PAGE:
Monday, April 25, 2016

Recreational Education

At Sorenson’s Ranch School we understand that all learning does not take place in the classroom. We approach education with a more holistic perspective. We strive to expose our students to a wide variety of activities that they may or may not have participated in before. Some examples are: camping, fishing, cooking, hiking/exploring, horseback riding, ranch work and participation in organized sports leagues. Our staff routinely take groups of our students, who qualify by meeting behavior goals, off campus to participate in these activities. We see these activities as being beneficial for our students in a variety of ways. Just taken at face value, exposing our students to new activities, broadens their minds and thought processes in positive ways. When students become better acquainted with the world around them, they see and tend to think of all things differently. Many students find activities that specifically and even intimately appeal to them. Participation in these activities serves as a motivator to improve some of the behavior problems they may have exhibited in the past. These activities are natural and healing. Typical young people of similar ages participate in many of these activities outside of this concentrated setting. Outdoor activities are often lower stress in nature and allow our students to think and feel positively. Replacing old habits and thought processes with new activities has proven to be effective in helping our students “heal” from past experiences that have been less than appropriate or successful. Hands on learning opportunities seem to be the most successful for our students. Learning by doing allows our students to learn through all of the senses, which helps them to assimilate or “digest” the information and then remember the things they learn. Students are able to learn where they can see, hear, feel, smell, and in some cases taste, things in their immediate environment. Learning by doing also allows our students to create some positive memories with peers they can relate to, and to learn that there are positive things you can do with “leisure” time. It should be noted that at Sorenson’s Ranch School classroom education is important to us. We have a fully accredited high school on site, and our campus is conducive to learning. Our educational faculty occasionally add field trips to the classroom experience to better help our students understand what they learn. Our mission, through a variety of means, is to help our students understand where they are with regard to grade level expectations and to experience academic success, in many cases for the first time in their lives. Ross Franks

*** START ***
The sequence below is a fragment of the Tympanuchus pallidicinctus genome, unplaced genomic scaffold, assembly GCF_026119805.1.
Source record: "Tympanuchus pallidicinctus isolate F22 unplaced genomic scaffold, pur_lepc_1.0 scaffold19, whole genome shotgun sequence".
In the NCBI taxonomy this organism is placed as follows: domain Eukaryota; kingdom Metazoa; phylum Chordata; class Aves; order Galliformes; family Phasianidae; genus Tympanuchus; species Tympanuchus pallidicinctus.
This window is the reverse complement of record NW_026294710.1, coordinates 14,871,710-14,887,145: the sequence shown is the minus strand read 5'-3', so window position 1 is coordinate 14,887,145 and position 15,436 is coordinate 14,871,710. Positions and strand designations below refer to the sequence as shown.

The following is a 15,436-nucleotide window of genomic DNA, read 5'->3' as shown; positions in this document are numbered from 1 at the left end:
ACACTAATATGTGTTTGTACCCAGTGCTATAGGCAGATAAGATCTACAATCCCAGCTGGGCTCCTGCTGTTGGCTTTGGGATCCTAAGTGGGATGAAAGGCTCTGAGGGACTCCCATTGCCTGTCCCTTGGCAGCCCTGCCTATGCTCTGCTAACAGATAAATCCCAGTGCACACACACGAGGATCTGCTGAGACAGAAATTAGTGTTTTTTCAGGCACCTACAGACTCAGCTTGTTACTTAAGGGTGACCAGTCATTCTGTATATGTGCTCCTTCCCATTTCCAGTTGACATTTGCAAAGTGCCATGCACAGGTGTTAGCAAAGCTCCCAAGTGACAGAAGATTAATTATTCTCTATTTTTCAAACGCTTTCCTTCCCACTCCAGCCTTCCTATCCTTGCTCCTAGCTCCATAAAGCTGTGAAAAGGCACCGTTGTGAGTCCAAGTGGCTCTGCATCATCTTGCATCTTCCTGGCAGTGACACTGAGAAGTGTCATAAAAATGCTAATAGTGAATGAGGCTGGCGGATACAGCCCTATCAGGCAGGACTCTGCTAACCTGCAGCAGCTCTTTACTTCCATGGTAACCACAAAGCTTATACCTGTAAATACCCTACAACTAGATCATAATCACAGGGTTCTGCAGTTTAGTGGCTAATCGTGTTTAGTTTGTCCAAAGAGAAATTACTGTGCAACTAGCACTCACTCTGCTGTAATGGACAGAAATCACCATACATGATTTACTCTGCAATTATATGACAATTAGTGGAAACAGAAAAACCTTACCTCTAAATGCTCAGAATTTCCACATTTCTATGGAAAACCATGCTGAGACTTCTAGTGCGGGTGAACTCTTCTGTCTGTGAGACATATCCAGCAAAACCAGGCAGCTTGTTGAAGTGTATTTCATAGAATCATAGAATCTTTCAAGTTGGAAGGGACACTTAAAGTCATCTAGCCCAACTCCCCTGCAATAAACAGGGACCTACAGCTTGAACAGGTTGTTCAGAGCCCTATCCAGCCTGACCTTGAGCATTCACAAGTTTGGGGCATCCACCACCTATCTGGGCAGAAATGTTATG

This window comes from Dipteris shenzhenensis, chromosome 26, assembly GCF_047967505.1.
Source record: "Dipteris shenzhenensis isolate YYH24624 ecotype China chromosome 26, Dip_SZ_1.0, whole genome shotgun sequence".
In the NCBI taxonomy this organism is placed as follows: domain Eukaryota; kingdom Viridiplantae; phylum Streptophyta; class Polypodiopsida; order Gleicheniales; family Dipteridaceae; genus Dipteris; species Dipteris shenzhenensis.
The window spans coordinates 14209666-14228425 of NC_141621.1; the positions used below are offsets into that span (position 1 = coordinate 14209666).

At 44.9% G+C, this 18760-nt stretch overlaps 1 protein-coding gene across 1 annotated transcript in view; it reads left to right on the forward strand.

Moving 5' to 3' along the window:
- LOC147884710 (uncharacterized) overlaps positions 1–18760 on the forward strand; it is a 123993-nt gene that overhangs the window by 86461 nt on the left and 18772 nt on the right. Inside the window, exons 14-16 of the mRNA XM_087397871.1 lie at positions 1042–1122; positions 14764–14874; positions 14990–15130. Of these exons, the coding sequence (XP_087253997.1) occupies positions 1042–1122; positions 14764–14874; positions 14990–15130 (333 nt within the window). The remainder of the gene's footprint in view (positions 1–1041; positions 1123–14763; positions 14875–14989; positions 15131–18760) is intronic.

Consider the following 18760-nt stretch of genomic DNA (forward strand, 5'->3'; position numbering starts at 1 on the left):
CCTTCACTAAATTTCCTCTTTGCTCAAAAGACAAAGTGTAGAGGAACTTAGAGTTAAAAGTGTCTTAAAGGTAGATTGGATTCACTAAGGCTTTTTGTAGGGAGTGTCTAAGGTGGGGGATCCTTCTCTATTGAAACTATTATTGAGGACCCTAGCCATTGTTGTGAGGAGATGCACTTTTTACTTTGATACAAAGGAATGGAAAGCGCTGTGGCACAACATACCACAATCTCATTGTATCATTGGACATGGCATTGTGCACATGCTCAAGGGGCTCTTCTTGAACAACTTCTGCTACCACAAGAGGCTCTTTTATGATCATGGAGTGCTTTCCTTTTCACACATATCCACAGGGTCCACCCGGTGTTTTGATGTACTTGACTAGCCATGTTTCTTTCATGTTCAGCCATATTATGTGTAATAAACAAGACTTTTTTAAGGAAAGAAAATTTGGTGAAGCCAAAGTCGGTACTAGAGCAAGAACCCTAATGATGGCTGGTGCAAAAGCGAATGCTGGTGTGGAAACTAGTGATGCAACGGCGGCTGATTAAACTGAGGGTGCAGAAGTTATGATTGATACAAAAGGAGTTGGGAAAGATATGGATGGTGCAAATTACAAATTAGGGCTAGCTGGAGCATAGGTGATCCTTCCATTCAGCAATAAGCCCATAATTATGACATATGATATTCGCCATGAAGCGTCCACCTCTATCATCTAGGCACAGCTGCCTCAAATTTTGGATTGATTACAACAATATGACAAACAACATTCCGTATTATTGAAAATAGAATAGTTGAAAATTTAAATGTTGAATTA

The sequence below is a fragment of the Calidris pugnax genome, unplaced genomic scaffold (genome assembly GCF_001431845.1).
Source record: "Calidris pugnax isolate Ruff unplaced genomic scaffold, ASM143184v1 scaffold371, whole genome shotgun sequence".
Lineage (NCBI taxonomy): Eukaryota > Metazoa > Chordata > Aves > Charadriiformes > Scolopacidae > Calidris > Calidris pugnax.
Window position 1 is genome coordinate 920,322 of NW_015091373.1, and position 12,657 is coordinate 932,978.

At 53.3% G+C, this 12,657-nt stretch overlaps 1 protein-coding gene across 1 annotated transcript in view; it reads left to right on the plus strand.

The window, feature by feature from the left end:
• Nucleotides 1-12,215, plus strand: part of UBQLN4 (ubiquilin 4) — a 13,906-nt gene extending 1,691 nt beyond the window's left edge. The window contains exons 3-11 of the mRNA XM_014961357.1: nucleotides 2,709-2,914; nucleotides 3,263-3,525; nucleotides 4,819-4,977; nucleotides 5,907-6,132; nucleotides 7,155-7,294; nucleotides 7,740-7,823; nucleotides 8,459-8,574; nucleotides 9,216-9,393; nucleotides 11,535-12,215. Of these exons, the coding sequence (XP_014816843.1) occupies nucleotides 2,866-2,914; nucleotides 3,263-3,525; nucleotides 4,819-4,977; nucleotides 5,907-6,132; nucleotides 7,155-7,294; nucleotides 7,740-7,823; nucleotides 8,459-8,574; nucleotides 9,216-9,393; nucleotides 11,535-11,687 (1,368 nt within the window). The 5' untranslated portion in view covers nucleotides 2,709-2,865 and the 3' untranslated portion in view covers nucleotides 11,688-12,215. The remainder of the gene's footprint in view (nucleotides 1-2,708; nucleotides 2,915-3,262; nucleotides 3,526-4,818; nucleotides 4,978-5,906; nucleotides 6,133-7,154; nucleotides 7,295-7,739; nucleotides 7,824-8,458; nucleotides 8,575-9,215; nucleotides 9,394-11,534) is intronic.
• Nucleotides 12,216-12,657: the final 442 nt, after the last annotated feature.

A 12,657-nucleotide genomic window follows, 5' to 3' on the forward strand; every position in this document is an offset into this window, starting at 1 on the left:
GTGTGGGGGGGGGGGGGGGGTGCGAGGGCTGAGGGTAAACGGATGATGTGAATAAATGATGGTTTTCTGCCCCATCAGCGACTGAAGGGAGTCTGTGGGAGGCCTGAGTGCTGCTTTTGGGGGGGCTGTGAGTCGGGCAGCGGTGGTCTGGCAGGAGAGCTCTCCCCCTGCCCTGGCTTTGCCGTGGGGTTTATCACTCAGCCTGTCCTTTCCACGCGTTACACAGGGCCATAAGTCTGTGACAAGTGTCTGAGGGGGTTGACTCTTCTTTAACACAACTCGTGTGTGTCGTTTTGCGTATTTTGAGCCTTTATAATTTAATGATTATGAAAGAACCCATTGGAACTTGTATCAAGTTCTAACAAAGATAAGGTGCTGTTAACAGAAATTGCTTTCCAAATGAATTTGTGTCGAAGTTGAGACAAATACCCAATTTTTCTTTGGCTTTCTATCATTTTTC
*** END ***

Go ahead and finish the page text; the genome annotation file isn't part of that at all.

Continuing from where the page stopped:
Commissioners Art Fair

In the month of April, Sevier County, which includes Salina, Richfield, and Monroe, as well as other small towns in the surrounding area, held an art contest for the Commissioners’ Art Fair at Snow College, Richfield Campus. I asked the students at Sorenson’s Ranch if they would like to participate, and there ended up being 35 participants from our school alone. In the whole county, there were over 350 participants. Four students from the ranch were chosen winners out of twenty-four overall winners. YAY!!!! Each student who won was given his/her own printed poster and a prize of $5.00 each. Donny Somers and I took fourteen boys and girls to the college to see the Art Fair. There were many different types of art, and the students got to vote on their favorite piece. The art work was produced by persons ranging in age from age three to age eighty. There were oil paintings, pastels, photography, pencil, watercolor, crayon, sculpture and anything else you can imagine. There are four art classes offered at Sorenson’s Ranch School: Art 1, Art 2, and Art 3 for the High school students; and a middle school art class. The kids in high school get a lot more in-depth and use all kinds of different mediums. The middle school students stick to basic skills to prepare them for high school. It is really important to encourage art in the students. Art fosters imagination, thought, and new skills. Some of the students think they don’t have talent, but when they find the right medium, they do amazing work. Next year we will again enter their art pieces in the Commissioners’ Art Fair to and see if they can win some more ribbons. After the fair, we took the kids to Ideal Dairy in Richfield, and they got to order slush with soft vanilla ice cream on top. They said they had never tried it before...only in Utah. Tina Somers Director of Special Education